I think that the current political situation is in part an outcome of the social sciences’ inability to impact positively and sensitively upon society over the past 30 years or so. And the reason is because we’ve shied away from confronting the challenging and often harsh realities of normal ordinary white British people – the self-identified ‘silent majority’. There has also been an over reliance on secondary data in much social science research that focussed on social characteristics that had little relevance to these people’s reality – an obvious example is the fact that these people couldn’t identify in the UK Census as English. From the late noughties onwards there were journal articles here and there, but no consistent position or intervention. This meant that post-truth got greater traction in the minds of ordinary people than social science.

 

In part this was a geographic problem because these people lived in places where little ethnographic research was occurring. Fake news has been rife for years in insecure economic spaces at the rough end of the economy, where ideas about knowledge, evidence, data, and perspective familiar to universities and the public sector simply do not exist. The Brexit result is an eruption of this world into the public sphere, and a widespread sense of a people who have been forgotten.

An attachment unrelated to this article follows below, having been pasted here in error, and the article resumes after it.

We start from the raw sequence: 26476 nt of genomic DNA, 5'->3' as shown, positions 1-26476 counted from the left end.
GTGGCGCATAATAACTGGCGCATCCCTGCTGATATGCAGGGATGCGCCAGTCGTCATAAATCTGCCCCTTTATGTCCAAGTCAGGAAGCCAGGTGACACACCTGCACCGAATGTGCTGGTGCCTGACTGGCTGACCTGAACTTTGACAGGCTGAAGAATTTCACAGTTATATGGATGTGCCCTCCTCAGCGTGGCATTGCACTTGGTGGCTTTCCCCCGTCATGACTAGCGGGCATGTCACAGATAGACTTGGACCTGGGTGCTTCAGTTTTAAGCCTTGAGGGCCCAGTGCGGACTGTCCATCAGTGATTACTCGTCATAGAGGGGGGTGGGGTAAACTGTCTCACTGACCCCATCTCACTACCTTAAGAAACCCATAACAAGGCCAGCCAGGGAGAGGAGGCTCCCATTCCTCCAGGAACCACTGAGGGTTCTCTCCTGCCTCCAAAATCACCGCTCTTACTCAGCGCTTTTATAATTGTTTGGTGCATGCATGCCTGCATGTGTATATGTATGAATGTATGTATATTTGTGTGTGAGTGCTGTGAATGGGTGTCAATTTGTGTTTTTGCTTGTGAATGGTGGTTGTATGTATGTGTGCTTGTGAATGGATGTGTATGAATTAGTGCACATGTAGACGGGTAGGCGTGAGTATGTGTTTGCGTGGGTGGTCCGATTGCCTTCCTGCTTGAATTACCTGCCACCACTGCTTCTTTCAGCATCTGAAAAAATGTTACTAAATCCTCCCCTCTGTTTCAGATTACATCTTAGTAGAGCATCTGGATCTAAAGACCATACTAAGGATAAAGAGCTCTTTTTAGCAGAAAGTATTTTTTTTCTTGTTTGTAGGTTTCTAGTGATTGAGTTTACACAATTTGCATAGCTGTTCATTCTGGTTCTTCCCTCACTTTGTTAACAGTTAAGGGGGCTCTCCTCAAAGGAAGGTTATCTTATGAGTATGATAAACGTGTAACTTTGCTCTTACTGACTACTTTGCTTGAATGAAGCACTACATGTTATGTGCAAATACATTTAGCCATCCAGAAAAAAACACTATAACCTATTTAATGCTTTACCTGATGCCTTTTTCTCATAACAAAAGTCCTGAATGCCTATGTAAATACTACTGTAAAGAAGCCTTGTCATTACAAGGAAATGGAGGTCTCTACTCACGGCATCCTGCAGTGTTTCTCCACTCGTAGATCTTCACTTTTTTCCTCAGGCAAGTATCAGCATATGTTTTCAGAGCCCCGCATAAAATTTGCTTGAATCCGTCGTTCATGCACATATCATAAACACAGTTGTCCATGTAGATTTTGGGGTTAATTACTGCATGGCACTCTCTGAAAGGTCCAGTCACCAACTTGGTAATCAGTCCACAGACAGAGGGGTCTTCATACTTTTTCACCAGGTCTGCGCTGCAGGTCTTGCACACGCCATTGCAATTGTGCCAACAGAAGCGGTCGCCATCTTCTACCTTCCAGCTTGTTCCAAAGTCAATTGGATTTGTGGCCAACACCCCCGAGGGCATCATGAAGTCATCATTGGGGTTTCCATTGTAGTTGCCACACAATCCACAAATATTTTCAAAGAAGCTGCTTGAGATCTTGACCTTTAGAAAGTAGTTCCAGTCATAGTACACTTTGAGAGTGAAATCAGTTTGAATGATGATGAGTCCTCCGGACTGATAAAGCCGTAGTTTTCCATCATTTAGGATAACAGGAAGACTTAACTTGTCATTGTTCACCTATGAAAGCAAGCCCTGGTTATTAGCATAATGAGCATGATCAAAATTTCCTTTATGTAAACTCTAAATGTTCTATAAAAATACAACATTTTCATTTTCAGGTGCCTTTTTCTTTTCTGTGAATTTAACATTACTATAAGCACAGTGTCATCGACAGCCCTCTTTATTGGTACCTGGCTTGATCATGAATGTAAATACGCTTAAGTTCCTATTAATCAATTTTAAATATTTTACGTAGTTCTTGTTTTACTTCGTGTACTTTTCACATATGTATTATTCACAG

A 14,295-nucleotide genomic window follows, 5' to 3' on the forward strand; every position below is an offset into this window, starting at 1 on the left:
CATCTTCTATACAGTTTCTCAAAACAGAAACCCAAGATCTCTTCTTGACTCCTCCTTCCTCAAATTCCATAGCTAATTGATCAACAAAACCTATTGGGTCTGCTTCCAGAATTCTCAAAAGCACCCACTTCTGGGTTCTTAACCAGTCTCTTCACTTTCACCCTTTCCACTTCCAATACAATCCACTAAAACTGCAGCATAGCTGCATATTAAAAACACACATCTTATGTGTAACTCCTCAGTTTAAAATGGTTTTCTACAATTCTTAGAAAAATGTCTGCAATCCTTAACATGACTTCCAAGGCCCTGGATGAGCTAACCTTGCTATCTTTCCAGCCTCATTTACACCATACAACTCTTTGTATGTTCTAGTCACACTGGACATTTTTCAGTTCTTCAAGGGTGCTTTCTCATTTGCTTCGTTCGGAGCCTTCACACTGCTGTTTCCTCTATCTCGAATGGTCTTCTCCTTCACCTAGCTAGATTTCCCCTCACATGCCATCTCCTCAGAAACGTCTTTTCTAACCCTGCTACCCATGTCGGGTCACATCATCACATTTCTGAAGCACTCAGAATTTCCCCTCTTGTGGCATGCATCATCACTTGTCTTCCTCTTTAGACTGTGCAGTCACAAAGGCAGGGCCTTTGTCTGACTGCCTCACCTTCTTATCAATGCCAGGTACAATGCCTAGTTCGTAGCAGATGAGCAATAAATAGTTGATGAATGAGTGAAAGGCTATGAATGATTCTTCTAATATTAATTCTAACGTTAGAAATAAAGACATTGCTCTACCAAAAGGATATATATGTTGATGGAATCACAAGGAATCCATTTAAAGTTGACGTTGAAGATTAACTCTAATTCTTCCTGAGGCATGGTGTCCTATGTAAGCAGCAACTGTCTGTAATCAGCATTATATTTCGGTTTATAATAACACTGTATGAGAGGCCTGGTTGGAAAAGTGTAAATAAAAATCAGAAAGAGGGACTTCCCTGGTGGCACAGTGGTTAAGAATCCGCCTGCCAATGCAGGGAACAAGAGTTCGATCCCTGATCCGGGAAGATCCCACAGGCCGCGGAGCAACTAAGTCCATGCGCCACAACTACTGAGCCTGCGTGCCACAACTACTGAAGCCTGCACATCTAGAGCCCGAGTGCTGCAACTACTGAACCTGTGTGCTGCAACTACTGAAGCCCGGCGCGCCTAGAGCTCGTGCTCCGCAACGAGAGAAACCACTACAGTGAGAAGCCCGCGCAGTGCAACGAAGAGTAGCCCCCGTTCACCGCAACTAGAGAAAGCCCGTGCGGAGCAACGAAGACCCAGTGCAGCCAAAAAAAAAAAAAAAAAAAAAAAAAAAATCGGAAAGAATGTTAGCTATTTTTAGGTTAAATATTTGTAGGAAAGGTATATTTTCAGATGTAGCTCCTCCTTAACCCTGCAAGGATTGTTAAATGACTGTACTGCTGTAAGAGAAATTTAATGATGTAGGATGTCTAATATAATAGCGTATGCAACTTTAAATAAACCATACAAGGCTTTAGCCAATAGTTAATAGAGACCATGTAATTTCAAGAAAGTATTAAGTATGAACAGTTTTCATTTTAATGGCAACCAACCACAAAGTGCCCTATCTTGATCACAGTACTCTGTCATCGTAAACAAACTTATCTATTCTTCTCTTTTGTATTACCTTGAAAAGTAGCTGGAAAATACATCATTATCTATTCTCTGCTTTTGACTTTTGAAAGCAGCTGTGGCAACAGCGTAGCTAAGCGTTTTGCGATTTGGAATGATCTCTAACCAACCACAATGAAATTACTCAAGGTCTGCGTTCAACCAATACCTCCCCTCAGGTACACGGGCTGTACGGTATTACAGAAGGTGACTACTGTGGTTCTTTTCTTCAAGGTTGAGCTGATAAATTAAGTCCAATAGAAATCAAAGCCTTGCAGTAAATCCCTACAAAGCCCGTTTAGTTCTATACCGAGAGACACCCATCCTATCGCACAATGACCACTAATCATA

I’m not saying its social sciences’ fault that this is happened, I’m saying that it happened ‘on our watch’ and we should reflect on this fact. It is therefore our responsibility to engage with it and try to impact on the conditions that push people towards rejecting openness and internationalism. Without social science providing an empirical and conceptual compass for public issues, fake news and post-truth fills that space. We shouldn’t let an embarrassment that public opinion trumped our influence force us to abandon our normative commitments. We need to do more than hold more conferences and seminars, we actually need more engaged ethnographies. This will enable us to re-acquaint ourselves with society, because ultimately ‘Brexit’ shows just how much we’re estranged from it.

 

I might have been naïve when I was doing my PhD, but current events will not dent my resolve over the enriching role of social science in everyday life.

Originally published at http://staffblogs.le.ac.uk/management/